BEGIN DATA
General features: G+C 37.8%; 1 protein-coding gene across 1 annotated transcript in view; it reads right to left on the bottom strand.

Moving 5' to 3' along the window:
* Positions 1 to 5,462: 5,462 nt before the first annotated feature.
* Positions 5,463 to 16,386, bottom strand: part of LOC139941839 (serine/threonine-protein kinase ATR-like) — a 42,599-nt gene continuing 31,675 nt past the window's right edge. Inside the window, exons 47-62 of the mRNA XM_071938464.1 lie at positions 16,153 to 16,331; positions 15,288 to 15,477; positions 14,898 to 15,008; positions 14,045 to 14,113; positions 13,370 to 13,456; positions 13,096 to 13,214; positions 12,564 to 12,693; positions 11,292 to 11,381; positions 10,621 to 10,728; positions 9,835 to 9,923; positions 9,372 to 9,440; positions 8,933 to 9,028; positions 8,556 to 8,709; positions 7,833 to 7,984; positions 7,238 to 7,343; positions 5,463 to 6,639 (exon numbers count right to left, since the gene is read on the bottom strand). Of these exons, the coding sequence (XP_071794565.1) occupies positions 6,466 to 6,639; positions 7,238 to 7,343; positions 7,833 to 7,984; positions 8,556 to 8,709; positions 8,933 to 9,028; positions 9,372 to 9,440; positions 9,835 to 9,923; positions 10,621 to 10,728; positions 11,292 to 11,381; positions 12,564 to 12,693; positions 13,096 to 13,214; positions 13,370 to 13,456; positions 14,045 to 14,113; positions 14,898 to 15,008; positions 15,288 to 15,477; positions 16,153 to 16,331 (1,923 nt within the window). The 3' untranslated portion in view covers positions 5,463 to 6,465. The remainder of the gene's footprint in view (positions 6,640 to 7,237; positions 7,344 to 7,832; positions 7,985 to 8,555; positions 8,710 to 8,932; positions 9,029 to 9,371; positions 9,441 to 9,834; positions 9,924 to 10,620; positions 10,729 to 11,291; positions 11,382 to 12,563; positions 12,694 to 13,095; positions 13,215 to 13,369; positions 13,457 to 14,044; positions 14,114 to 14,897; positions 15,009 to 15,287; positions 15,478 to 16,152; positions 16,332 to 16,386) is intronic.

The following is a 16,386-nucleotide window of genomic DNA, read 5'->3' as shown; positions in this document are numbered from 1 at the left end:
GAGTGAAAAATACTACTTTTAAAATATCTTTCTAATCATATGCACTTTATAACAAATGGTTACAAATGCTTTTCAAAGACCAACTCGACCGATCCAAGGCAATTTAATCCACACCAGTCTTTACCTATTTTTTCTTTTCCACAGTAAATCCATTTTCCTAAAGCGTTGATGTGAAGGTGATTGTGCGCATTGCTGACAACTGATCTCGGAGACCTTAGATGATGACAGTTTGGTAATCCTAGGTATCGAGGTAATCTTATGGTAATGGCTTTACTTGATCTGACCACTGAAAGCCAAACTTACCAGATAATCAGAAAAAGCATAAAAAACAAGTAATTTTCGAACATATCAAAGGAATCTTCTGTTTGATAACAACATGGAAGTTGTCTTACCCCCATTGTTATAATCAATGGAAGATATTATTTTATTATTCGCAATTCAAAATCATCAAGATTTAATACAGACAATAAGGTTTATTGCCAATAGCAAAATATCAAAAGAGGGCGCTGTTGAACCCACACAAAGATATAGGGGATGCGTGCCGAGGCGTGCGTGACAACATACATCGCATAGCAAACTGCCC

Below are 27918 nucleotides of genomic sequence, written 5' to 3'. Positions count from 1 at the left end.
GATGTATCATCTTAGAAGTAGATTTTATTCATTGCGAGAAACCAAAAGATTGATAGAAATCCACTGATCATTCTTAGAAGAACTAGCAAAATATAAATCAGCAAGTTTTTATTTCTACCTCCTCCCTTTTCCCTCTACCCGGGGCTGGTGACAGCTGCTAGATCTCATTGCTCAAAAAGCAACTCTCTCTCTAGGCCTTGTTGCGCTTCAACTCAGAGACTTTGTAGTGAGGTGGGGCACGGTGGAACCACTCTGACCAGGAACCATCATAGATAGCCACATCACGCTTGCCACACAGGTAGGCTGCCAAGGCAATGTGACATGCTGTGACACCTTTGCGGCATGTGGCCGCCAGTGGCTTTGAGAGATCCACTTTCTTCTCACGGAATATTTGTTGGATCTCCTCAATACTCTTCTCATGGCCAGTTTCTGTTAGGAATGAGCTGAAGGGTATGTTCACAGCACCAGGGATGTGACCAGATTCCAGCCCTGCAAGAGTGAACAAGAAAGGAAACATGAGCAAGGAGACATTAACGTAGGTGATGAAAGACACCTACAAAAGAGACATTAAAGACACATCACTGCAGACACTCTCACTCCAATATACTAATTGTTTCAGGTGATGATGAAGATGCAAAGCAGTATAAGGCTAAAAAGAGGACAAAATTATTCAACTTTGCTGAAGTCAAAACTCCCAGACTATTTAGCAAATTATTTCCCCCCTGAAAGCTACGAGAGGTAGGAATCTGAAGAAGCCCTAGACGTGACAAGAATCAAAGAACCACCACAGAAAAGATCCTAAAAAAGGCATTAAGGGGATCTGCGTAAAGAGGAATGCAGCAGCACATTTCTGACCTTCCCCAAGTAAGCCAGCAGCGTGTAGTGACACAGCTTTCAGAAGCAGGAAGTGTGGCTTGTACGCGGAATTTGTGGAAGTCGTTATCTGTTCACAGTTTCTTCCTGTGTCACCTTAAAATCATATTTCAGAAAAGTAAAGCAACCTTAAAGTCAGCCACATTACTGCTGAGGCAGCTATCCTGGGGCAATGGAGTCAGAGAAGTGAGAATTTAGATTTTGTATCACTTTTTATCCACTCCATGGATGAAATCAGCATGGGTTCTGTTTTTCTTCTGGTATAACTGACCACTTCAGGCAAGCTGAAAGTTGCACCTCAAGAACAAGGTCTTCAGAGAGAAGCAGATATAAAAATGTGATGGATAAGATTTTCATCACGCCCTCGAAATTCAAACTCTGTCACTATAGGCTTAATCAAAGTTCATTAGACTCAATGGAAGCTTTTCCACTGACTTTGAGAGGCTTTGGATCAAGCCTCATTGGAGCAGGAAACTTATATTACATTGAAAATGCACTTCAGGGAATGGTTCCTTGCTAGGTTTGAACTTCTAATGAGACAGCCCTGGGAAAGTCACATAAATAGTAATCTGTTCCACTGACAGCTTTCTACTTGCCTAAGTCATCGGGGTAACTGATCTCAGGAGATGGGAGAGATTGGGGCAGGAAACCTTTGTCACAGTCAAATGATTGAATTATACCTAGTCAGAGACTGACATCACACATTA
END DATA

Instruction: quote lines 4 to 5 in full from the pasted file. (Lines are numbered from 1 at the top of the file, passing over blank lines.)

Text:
* Positions 5,463 to 16,386, bottom strand: part of LOC139941839 (serine/threonine-protein kinase ATR-like) — a 42,599-nt gene continuing 31,675 nt past the window's right edge. Inside the window, exons 47-62 of the mRNA XM_071938464.1 lie at positions 16,153 to 16,331; positions 15,288 to 15,477; positions 14,898 to 15,008; positions 14,045 to 14,113; positions 13,370 to 13,456; positions 13,096 to 13,214; positions 12,564 to 12,693; positions 11,292 to 11,381; positions 10,621 to 10,728; positions 9,835 to 9,923; positions 9,372 to 9,440; positions 8,933 to 9,028; positions 8,556 to 8,709; positions 7,833 to 7,984; positions 7,238 to 7,343; positions 5,463 to 6,639 (exon numbers count right to left, since the gene is read on the bottom strand). Of these exons, the coding sequence (XP_071794565.1) occupies positions 6,466 to 6,639; positions 7,238 to 7,343; positions 7,833 to 7,984; positions 8,556 to 8,709; positions 8,933 to 9,028; positions 9,372 to 9,440; positions 9,835 to 9,923; positions 10,621 to 10,728; positions 11,292 to 11,381; positions 12,564 to 12,693; positions 13,096 to 13,214; positions 13,370 to 13,456; positions 14,045 to 14,113; positions 14,898 to 15,008; positions 15,288 to 15,477; positions 16,153 to 16,331 (1,923 nt within the window). The 3' untranslated portion in view covers positions 5,463 to 6,465. The remainder of the gene's footprint in view (positions 6,640 to 7,237; positions 7,344 to 7,832; positions 7,985 to 8,555; positions 8,710 to 8,932; positions 9,029 to 9,371; positions 9,441 to 9,834; positions 9,924 to 10,620; positions 10,729 to 11,291; positions 11,382 to 12,563; positions 12,694 to 13,095; positions 13,215 to 13,369; positions 13,457 to 14,044; positions 14,114 to 14,897; positions 15,009 to 15,287; positions 15,478 to 16,152; positions 16,332 to 16,386) is intronic.

The following is a 16,386-nucleotide window of genomic DNA, read 5'->3' as shown; positions in this document are numbered from 1 at the left end: